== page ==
Laboratory study of the effectiveness of substituting traditional wheat flour with low dust flour and use of different sieve designs as controls to reduce exposure to inhalable flour dust in commercial bakeries.
Dominic Pocock, Samantha Hall, Steven Bennett, Lucy Darnton, Marian Molloy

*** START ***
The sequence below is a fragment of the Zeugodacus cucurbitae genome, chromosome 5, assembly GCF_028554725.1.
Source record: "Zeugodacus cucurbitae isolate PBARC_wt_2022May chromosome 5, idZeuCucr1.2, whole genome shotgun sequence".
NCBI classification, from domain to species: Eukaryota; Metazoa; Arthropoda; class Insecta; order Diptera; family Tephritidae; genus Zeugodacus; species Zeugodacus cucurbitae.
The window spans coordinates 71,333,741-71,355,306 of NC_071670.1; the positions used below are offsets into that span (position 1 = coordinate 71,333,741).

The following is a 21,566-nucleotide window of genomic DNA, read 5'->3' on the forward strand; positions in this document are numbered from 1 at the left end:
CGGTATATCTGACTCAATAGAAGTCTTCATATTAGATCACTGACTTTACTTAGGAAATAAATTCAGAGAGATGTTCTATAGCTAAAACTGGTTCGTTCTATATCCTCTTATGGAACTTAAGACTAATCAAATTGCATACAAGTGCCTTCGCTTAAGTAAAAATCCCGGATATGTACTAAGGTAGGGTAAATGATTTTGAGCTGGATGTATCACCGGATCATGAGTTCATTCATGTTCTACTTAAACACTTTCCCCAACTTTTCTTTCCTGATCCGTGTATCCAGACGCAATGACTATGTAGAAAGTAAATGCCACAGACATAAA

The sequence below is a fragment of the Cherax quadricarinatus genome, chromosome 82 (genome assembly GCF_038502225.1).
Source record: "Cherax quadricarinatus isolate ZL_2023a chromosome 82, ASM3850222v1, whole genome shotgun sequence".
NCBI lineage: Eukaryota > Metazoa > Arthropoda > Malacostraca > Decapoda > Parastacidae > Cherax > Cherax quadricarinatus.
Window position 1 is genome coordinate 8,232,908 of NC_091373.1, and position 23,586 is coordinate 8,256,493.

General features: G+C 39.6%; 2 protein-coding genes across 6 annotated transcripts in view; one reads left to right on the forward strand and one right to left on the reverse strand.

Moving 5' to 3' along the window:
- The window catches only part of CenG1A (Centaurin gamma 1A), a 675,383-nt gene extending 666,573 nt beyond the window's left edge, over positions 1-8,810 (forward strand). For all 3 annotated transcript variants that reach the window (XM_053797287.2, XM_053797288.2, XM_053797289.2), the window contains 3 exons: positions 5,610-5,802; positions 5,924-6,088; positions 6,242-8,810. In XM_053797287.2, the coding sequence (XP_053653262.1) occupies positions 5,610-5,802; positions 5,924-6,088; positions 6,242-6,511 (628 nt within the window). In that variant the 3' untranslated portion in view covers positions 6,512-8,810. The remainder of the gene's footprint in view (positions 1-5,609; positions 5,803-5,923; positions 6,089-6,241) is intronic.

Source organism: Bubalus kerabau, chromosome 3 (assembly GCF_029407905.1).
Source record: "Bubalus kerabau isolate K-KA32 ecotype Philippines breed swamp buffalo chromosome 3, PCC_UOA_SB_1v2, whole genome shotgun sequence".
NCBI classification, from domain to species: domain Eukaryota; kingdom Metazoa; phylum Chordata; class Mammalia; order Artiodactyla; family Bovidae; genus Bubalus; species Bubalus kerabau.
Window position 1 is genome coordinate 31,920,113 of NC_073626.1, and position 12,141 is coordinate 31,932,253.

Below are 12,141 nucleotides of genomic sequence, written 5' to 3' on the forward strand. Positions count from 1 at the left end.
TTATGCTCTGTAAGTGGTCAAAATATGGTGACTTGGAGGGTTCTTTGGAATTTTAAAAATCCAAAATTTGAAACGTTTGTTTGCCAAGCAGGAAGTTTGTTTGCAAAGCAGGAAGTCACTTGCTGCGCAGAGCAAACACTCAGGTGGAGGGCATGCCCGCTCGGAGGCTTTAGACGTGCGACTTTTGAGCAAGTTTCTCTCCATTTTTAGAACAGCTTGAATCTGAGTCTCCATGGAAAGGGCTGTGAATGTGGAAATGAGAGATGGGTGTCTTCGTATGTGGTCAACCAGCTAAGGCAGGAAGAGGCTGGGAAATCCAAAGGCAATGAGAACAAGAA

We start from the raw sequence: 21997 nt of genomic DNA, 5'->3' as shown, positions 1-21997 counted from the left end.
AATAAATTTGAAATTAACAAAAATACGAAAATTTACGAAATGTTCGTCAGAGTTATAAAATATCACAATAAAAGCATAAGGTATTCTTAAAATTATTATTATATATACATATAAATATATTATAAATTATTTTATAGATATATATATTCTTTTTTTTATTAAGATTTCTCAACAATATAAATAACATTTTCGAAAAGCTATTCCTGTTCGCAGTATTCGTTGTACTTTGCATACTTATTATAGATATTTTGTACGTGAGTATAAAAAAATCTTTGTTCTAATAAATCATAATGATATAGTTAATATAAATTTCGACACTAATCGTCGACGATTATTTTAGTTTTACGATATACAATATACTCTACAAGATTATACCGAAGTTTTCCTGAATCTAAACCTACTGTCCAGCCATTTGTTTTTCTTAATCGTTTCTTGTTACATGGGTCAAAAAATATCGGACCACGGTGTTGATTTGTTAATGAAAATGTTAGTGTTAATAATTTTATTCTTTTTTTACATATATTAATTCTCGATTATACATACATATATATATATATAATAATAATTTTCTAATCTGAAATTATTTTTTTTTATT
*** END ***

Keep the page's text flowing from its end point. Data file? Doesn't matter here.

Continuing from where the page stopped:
Exposure to flour dust remains one of the leading causes of occupational asthma in Great Britain (GB). The average annual incidence rate per 100,000 bakers and flour confectioners in GB was 47.8 for the 3 yr period 2017 to 2019 compared with 0.53 for all occupations. There are many processes in commercial bakeries that can cause exposure to flour dust. Exposures are typically controlled by using local exhaust ventilation or respiratory protective equipment. The aim of this study was to evaluate the potential to reduce exposure to inhalable flour dust in commercial bakeries by modification of the process by use of a conical sieve in place of a round sieve; and substitution of traditional wheat flour (TWF) with 'low dust' flours LD1 and LD2 for dusting surfaces. Two simulated commercial bakery tasks were performed in a laboratory whilst dust exposures were measured in the breathing zone of the operator using an Institute of Occupational Medicine (IOM) sampler, button sampler and a real-time direct reading monitor. Analysis of variance tests were used to assess whether differences in mean exposures were statistically significant with the different control approaches. A qualitative visual exposure assessment was also undertaken using Tyndall illumination. Substituting TWF with LD1 and LD2 reduced exposure to inhalable flour dust by 86% and 53% respectively when sieving and by 78% and 67% respectively when filling a hopper. There was no statistically significant difference between dust emissions for all 3 flours when using the conical sieve instead of the round sieve for flour dusting tasks. This laboratory study has shown that substituting TWF with low-dust flour may reduce inhalable dust exposures when dusting surfaces in bakeries.
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